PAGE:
Should top companies stop their social responsibility at 2% compliance? What do
- Should top companies stop their social responsibility at 2% compliance? What do you think? Read more. http://bit.ly/1Feo5v7
- Consumer are getting more aware and want companies to perform ethically. Want to know more? http://bit.ly/1Feo5v7
A recent news article stated that the top 75% companies spent Rs. 4,000 crores on corporate social responsibility (CSR) in 2015. It also stated that the Government expects the total spending to be Rs. 9,000 crores in this year.
These numbers suggest that Indian companies are doing a great job of meeting the compliance. But perhaps it falls short to suggest that Indian companies are necessarily faring high on being responsible.
I am sure Indian companies are becoming more responsible but I doubt if meeting an expenditure based compliance can suggest that. But then how does one measure and quantify an inherent value?
Meeting a stipulated compliance on expenditure only indicates that funding for responsible intent exists. This is very crucial given that lack of funds is often the biggest hindrance for development work. However, there is a strong case for companies to go beyond compliance and emerge as responsible leaders in all aspects including workspace, supply chain, consumers and community.
What seems to have been somewhat lost after the 2% law, is the larger vision for a responsible Indian business sector encompassing the above aspects. The National Voluntary Guidelines on Social, Environment and Economic Responsibilities of Business (NVGs) which were announced in 2011 is the best available framework in India which encompasses all aspects of business. It’s important that the narrative on CSR in India is seen in alignment with the NVGs.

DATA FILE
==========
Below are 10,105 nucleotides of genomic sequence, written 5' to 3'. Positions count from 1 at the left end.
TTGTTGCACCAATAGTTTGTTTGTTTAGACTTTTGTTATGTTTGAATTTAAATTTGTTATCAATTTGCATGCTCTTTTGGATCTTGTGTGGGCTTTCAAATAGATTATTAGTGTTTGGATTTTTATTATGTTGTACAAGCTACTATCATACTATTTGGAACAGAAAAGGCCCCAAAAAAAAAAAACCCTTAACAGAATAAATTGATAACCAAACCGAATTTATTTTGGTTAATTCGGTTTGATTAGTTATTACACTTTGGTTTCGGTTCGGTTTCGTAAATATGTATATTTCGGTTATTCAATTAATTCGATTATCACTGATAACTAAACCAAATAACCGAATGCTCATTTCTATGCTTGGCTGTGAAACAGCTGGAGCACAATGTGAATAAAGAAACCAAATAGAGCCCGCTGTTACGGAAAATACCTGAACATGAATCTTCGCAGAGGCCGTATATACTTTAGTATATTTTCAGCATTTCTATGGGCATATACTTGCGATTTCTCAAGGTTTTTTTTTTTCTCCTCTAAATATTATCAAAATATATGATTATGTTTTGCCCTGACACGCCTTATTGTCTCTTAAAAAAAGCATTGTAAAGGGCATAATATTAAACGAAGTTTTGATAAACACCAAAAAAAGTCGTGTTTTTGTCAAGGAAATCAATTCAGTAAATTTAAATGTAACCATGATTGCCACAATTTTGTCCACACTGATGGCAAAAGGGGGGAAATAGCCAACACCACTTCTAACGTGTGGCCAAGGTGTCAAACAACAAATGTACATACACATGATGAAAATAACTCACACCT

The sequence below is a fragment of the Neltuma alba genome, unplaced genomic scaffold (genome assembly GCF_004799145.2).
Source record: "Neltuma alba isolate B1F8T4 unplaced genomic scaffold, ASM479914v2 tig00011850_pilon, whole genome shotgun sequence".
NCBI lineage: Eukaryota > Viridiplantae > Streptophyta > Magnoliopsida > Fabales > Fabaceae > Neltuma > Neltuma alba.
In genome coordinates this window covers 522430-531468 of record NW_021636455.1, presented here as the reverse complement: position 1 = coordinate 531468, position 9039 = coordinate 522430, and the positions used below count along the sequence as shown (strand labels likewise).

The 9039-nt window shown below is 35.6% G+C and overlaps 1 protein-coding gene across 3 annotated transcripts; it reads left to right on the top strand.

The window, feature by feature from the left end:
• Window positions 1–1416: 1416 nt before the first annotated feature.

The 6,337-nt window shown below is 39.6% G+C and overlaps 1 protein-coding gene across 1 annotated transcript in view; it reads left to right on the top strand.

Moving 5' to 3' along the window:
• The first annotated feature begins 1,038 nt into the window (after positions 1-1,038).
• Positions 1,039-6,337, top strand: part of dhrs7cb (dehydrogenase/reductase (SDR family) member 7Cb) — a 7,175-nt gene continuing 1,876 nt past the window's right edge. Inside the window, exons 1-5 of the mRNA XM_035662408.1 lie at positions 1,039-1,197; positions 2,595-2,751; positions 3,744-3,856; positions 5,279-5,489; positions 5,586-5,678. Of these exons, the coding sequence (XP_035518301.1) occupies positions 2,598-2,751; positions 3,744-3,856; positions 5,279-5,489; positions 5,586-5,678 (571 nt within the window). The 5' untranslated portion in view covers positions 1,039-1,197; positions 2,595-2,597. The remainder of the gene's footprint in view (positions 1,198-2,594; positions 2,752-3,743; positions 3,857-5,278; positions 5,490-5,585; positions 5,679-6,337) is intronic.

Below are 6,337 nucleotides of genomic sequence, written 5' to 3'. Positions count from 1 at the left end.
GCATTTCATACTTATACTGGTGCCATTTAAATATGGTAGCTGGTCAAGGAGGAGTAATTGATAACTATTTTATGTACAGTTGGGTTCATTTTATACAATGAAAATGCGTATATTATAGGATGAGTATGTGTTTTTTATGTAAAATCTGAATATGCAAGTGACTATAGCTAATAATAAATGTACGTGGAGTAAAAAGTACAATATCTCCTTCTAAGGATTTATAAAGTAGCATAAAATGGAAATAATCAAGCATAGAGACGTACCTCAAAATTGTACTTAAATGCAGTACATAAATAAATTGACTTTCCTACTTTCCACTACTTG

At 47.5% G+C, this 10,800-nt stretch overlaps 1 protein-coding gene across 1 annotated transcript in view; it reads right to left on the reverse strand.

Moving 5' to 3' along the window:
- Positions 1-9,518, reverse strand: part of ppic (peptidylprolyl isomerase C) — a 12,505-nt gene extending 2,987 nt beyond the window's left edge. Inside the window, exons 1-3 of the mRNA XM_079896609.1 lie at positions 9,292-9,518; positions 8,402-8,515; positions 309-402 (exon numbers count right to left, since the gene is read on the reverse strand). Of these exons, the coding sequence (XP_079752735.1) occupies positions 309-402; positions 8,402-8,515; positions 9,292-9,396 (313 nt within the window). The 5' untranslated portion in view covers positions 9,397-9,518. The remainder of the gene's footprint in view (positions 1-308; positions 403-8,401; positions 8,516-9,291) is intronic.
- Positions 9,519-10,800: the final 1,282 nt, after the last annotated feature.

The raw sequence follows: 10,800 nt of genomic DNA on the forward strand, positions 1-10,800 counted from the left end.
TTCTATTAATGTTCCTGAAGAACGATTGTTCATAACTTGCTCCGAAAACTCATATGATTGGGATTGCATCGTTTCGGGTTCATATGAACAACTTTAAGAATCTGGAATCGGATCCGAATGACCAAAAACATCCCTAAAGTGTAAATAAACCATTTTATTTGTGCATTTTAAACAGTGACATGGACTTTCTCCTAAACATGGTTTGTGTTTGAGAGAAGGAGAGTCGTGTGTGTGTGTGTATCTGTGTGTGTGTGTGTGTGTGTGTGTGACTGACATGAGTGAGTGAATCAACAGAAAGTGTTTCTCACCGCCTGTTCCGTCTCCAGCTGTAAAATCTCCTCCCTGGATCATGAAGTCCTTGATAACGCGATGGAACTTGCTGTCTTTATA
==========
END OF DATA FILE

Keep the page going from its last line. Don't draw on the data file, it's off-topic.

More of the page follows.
Meeting the 2% compliance is a bare minimum and one would expect at least the top companies to do much beyond meeting just the minimum norms. This should ideally serve as a springboard for newer and smaller companies to start thinking about CSR, put systems in place and integrate responsibility in everything they do as they grow.
One such example is a company which is actually not among the top 100 companies listed in India. Jain Irrigation Systems, a leader in the drip irrigation systems has developed its competitive advantage around resolving issues that small farmers in India face. Their business model has integrated the company’s responsibility towards the small farmers. Jain Irrigation Systems was the only Indian company to feature on Fortune global list of companies changing the world.
Consumers are becoming more aware and are expecting companies to be fair and ethical; Companies committed to responsible sourcing are gaining a competitive edge over others; Investors have started to lay emphasis on responsibility as a potential indicator of higher returns; One could wait for another law to mandate responsible behaviour or start thinking beyond compliance and take the lead.